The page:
With rare football shirts, a seemingly endless supply of trainers, and video shoots in France, Japan and the Canaries this year alone, Tracey looks like he's living the life most people his age (and a lot older) can only fantasise about. But what does an international new wave grime playboy do in his spare time? He tries to play it down, talking about Fifa, COD, eating at Boom Burger and playing pool at Mau Mau, but also can't help veering off into the sort of anecdotes you couldn't make up, like the time he went to Mahiki with Stormzy and ended up singing karaoke with Brian McFadden (of Westlife), or how he can no longer walk through Westfield without being repeatedly stopped for selfies. That said, his interest in the world goes far beyond his immediate surroundings.
"I made a vow to myself since Brexit, if I hear anyone say to any Eastern European people 'go home' or anything like that, I have to speak up. I'm not having it – that's horrible," he says. He also studied criminology at university. Despite not finishing, he says he learned a lot about what motivates people to break the law, and the difference between crimes that hurt people ("robbery, burglary") and the ones that don't ("corporate fraud against big companies, selling weed"). "I enjoyed it, but overall uni wasn't for me. I used to come in, say 'wagwan' to my mandem, chat to a couple girls and see if anyone wanted any drugs then bounce."
Now that Skepta's generation have succeeded in taking grime mainstream without compromising its sound, there's an argument that this third generation of MCs (all in their early 20s and yet to put albums out) kind of have it easy: no one's getting ASBOs scaling buildings to put up aerials to get the sound heard, or having to rely on crime or clueless major labels to pay for studio time and marketing. There are FM stations playing grime throughout the day and brands bending over backwards to align themselves with credible artists. I point out a recent tweet of Spooky's which reads "the new gen only care about premieres, numbers and flexing on Insta" and we both laugh.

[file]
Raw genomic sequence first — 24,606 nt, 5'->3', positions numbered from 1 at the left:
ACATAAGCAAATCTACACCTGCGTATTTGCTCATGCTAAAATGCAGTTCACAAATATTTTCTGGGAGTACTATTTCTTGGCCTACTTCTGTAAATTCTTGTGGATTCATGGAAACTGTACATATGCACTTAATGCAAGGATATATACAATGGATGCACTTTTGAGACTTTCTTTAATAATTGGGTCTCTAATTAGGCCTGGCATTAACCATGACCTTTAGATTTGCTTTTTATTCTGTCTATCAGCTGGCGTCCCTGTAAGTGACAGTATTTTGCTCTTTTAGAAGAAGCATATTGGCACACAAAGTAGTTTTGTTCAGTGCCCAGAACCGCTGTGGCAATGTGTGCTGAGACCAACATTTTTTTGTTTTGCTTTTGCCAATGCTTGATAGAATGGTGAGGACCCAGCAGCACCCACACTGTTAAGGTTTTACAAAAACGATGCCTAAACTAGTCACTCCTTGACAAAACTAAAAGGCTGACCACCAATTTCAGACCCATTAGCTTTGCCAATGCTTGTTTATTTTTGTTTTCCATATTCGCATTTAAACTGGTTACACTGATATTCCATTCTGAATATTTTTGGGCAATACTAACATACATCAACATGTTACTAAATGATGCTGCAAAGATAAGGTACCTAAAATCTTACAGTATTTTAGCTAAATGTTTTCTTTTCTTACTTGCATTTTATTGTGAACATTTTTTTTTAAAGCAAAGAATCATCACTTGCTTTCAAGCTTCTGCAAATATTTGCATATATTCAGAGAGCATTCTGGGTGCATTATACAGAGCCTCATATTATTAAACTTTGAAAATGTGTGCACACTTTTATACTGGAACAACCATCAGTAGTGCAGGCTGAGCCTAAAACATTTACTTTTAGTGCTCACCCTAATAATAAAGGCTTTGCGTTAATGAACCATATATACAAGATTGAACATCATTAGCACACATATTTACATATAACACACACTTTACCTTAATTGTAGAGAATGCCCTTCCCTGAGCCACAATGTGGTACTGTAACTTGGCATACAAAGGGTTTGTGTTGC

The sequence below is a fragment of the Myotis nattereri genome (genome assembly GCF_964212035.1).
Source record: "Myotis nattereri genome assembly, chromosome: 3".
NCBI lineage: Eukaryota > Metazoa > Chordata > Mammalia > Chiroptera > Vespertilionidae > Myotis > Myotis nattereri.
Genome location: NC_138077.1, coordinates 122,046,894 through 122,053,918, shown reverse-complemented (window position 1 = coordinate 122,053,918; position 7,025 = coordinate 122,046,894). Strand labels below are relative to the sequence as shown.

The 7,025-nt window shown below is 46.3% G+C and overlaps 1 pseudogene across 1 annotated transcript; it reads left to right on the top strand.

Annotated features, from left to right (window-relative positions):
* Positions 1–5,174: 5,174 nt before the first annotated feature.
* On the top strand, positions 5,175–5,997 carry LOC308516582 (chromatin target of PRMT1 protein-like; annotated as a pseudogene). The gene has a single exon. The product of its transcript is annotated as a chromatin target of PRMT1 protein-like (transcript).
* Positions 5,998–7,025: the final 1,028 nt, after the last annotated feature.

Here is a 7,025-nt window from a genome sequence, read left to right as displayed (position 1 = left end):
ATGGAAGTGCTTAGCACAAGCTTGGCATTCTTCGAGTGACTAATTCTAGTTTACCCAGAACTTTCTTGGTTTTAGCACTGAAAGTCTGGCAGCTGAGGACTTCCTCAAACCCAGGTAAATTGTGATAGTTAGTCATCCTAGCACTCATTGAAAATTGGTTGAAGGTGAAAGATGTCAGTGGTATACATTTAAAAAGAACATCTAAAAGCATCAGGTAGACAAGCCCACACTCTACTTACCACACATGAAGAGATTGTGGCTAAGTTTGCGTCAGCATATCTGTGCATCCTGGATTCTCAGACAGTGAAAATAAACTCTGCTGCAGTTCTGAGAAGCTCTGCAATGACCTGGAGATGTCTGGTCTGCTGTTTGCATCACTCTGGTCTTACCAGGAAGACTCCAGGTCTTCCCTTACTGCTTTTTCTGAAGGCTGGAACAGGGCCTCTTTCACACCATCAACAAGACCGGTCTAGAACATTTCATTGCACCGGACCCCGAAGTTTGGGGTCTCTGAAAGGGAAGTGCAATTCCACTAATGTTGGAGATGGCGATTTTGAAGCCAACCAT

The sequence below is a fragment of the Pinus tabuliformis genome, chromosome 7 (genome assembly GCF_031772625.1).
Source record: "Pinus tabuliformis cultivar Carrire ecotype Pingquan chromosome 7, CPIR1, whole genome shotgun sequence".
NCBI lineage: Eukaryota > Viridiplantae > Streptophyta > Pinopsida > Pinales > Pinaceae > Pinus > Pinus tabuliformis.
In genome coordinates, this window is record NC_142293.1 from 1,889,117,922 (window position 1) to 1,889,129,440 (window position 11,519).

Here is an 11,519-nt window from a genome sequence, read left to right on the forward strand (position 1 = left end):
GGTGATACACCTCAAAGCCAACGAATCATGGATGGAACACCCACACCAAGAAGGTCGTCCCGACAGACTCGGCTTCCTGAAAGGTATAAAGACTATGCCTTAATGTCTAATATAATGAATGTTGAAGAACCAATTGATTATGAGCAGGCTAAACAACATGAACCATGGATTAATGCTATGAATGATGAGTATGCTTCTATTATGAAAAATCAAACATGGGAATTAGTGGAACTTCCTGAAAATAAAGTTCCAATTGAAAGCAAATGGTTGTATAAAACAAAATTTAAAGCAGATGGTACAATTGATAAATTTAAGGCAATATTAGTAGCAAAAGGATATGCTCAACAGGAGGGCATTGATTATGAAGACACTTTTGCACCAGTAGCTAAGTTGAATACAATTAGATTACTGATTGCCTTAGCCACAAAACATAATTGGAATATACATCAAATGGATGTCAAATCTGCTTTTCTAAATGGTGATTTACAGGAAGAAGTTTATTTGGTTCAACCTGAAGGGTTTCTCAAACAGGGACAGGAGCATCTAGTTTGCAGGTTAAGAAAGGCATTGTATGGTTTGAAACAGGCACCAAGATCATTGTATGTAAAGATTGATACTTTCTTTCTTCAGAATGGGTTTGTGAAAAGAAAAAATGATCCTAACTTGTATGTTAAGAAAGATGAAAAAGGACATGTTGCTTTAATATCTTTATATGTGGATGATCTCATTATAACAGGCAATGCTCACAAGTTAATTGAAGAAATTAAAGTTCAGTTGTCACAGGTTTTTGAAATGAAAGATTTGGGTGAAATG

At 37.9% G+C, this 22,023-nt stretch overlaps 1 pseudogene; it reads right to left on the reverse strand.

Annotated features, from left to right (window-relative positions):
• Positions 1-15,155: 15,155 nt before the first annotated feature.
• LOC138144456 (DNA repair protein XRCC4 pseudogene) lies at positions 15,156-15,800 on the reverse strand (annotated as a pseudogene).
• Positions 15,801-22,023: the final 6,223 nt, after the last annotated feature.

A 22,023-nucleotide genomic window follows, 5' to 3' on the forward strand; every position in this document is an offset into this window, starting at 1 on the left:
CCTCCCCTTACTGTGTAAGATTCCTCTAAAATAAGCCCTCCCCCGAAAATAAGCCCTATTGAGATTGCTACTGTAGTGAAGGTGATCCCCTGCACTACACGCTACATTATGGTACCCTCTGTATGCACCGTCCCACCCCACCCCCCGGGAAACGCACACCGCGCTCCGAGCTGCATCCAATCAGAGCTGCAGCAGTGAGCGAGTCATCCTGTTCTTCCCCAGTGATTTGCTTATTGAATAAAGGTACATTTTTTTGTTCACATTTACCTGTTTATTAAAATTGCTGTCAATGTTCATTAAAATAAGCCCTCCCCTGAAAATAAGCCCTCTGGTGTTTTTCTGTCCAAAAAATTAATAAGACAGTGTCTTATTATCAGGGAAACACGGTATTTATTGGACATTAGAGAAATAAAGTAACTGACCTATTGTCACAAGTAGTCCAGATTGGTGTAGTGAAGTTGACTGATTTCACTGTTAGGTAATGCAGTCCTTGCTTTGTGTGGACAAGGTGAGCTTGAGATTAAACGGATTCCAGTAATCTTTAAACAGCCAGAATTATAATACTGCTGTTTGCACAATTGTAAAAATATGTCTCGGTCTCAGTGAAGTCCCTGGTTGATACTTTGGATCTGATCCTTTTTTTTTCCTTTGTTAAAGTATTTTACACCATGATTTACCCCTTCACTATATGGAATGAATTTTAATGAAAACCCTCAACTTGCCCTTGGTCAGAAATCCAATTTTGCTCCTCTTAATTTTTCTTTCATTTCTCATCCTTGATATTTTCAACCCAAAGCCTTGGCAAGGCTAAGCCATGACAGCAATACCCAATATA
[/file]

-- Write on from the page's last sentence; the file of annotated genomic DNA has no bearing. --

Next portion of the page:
"I don't blame Spooky for saying that at all and he's my friend, he's an OG - he grew up in the era of old school grime. But what a lot of people need to realise is that this is a completely different generation. We think different to those guys, we've been brought up on different things, our musical influences are completely different, and nowadays there's more money in grime as well. I don't take it for granted. I know as quickly as people come up you can go down and I'm just trying to enjoy it and experience things that I never got to have, that's all it is. [When] I travel I take a million pictures like a tourist – I don't care, I wanna take it all in. I'll buy magnets for my mum - I'll show you my fridge in a minute, it's ridiculous. I'm just trying to live my life – I'm only 22, bruv! But this generation of grime had it easier – way way easier."
"Anybody said he touched me? He lied / Man thought west was a joke, he tried / My block's just like a hornet's nest / Your block's sweet just like a beehive"
As we watch the sun go down on the blocks where Tracey cut his teeth, talk returns to these ends and how Tracey's music could put them on the map. The world is beckoning, and with some of the highest property prices in the UK, repping West London forever could be easier said than done. Is he in it for the long haul? Does he get scared now he's well known but still local? "I wanna leave the hood behind eventually," he says. "In the meantime, I think I'd rather take over the rent of this house and move my mum somewhere quiet. I love Ladbroke Grove, but everyone knows where I live."
Before we leave, Tracey shows me his bedroom, although it's filled with so many clothes you could be forgiven for thinking he'd been sleeping in a walk in wardrobe or the Mr. Porter stockroom. Is this what happiness look like? "Even my mum said it to me - and she's not into superficial things at all – 'if buying Gucci sandals for £200 makes you happy and you've got the money, then go and do it'".
He continues: "The only opinions that matter to me are close friends and my mum. People over there who know nothing about me just chatting shit? I don't care. That means nothing. It's hard for people to bring me down because I'm confident. I know what I'm worth, my mum loves me, I have a healthy family, my friends are all good, man just came back from Tenerife with a bunch of girls, you get me? I'm fine."
You can find Fred on Twitter.
All photos (except a still from the "Thiago Silva" video) by Jack Donlon.